Congress begins every day with a prayer. Enough said.
My wife and I pay $199.80 per month for the two of us. We have a !40 deductible for outpatient services (doctors visits) and then the insurance pays 80% of the balance. For hospital care we each have a $1,156 deductible and the everything is covered. We don't have prescription drug coverage for out of hospital drugs, but our total perscription bill is $40 per year.
They are the most ruthless business model in the country. If they were "not very profitable" they would quit in a heartbeat, bankrupt. That's a no-brainer.
Say 300 million people in the US
Maybe 1/3 have coverage = 100 million
each person pays 200/ month
that's 240 - 100 million
Now 5% of that is, wait... 1.2 Billion Dollars
Seems like real money to me... A tidy little profit
Todd D, who is your provider? I'm self-employed and feel singled out for the highest premiums...
JMAC - Medicare - we are old geezers.
I have no insurance, I'm still pretty young so I can get away with it for now, but its nerve wracking. Its a sob story I'll spare you but my biz went down the tubes and here I sit broke and wondering what to do next. General contracting is a biz thats not coming back anytime soon.
Pretty sure I want to do something in the alternative energy sector. Got some pretty good ideas on that one and even converted my old truck to run on used motor oil. But for now I can't really afford much of anything. Living month to month sucks but it is what it is until things pick up.
Politics is the art of the possible. I'm hoping someday, something better will be possible.
On the trailing edge of technology.
Here is a view from a Right Wing newspaper comparing our system with the USA, as it happens the patient will be paying for the UK treatment as she is no longer resident in the UK. For the rest of us it is covered in our tax bill, so shared out over the total population, reducing the cost to that of the average spend.
Of course, looming over all of this is the price tag. In America, the bill that landed on my doormat a month after I was discharged was £63,500 ($100,000). That did not include bills for the surgeon, the anaesthetist, the radiology department and the pathology laboratory, which added up to an extra £3,322 ($5,227).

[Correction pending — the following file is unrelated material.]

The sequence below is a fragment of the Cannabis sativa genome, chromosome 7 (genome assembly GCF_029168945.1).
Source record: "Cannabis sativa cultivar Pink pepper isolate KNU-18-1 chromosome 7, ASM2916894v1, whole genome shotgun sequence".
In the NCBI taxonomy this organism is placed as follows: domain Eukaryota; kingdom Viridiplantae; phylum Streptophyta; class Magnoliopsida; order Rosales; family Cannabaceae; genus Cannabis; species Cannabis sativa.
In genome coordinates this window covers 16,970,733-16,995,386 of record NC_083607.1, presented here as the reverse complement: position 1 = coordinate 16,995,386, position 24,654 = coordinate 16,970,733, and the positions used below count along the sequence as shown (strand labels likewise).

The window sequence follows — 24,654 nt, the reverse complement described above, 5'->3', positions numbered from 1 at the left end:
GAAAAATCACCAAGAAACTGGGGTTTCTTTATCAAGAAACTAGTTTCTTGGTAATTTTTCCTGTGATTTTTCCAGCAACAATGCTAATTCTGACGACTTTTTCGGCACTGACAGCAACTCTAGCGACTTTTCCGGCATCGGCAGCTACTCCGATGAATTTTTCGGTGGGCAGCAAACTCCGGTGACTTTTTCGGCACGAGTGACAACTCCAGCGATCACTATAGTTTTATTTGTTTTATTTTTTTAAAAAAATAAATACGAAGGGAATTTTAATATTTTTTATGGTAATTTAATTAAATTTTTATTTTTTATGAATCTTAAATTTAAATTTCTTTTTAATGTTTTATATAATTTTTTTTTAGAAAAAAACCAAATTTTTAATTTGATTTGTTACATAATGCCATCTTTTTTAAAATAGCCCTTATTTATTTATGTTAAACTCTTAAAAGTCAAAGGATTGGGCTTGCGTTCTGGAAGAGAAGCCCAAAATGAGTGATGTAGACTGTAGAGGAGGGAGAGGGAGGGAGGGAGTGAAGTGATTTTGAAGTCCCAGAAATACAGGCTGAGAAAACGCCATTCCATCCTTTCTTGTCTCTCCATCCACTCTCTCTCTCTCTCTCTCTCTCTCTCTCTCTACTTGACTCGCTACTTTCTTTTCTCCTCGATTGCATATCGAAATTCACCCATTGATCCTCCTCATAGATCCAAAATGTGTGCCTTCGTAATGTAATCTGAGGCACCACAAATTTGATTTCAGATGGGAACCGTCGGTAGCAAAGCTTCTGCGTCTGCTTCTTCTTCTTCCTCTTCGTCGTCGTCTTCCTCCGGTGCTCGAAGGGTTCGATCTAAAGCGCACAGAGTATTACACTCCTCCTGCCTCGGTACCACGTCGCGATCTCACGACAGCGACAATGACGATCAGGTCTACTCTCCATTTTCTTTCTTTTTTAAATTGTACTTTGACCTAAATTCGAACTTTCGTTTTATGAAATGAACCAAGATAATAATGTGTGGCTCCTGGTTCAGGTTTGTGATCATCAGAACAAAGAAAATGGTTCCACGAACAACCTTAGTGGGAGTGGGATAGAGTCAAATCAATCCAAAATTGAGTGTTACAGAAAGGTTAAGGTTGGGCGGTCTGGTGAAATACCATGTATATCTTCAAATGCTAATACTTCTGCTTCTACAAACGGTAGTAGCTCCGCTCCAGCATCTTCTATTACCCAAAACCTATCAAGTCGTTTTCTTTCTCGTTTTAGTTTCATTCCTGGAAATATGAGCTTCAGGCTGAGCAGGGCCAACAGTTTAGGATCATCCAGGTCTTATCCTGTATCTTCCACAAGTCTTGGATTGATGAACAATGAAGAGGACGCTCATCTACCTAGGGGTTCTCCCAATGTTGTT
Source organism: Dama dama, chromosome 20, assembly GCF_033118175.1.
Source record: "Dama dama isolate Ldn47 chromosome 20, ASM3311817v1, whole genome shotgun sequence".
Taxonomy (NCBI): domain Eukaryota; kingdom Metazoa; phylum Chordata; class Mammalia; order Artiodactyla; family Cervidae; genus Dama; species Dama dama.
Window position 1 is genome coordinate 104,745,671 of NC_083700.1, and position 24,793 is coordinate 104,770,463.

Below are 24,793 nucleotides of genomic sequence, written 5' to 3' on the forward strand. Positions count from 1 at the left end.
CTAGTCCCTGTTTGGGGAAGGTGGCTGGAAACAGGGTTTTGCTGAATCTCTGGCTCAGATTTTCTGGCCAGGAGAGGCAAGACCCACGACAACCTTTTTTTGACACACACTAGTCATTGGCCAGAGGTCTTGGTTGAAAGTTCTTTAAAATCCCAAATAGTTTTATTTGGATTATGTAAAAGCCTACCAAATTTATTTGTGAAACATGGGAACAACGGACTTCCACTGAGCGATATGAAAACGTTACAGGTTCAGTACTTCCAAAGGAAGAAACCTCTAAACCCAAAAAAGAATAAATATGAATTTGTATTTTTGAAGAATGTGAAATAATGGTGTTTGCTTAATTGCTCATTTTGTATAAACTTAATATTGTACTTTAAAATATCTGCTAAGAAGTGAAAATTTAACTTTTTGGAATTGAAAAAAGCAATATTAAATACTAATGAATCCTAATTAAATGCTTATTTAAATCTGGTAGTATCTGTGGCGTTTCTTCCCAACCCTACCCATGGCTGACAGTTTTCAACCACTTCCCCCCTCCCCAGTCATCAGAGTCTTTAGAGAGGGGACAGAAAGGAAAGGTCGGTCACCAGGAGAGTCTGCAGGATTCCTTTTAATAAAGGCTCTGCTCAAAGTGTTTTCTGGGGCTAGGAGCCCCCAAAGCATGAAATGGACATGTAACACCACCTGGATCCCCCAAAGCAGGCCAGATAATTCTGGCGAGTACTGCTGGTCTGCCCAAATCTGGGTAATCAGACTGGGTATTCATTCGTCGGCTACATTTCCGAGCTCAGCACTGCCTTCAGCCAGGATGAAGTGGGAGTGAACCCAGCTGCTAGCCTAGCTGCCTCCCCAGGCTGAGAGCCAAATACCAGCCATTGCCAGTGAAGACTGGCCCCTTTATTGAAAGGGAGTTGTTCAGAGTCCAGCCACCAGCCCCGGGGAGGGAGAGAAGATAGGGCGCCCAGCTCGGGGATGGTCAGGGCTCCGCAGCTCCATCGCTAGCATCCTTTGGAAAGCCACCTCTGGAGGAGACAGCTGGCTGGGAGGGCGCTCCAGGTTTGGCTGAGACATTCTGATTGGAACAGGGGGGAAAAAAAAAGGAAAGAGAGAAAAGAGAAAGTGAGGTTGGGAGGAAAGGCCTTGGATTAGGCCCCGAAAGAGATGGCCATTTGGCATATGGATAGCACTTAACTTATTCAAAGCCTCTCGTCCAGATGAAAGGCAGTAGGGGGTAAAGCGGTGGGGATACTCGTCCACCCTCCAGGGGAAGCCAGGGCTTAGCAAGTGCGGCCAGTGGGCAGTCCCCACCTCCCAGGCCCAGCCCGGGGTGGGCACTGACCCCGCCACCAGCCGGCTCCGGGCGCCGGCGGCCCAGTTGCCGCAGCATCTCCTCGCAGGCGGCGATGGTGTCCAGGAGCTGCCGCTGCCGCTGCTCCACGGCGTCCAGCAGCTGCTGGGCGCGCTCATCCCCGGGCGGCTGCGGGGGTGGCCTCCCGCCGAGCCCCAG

Thankfully, my insurance covered most of it, but I still have to pay £4,766 ($7,500) of it myself — what in British insurance terms would be known as an excess.
The NHS was not free to me because I have not lived in Britain for so long. I have yet to receive the bill, but the published cost of a gall bladder removal by laparoscopy is around £3,000 in the UK, so I am expecting a similar charge for my appendectomy in London.
But no one was rushing to get my signature on the dotted line, unlike in LA. A pleasant lady turned up with a form giving my insurance details, which I could sign at my leisure on the day I left the Chelsea and Westminster.
Of course, for most people reading this article there would be nothing to pay. So, next time you hear an NHS horror story, remember the other side of the coin.
The NHS may have its faults but, rather like having surgery itself, it really is so much better than the alternative.
It really is quite difficult to build an ugly wooden boat.
Then let's add in the lobbying, the advertising, the percs and the absurd salaries along with the other frivolous expenses, and we are probably closing in on 25% or more.
Whatever that number is, it might begin to solve the health care issue. (At this time it's only a crisis if you are sick, have a pre-existing condition, or are only making a 5% profit on others misfortune).
It's an unsustainable model for an advanced civilization... If it continues, corporate greed may take down the entire nation.
It reminds me of the fire department watching your house burn down if you didn't belong to their insurance company.
If your house was ablaze, that would be a pre-existing condition by todays rules.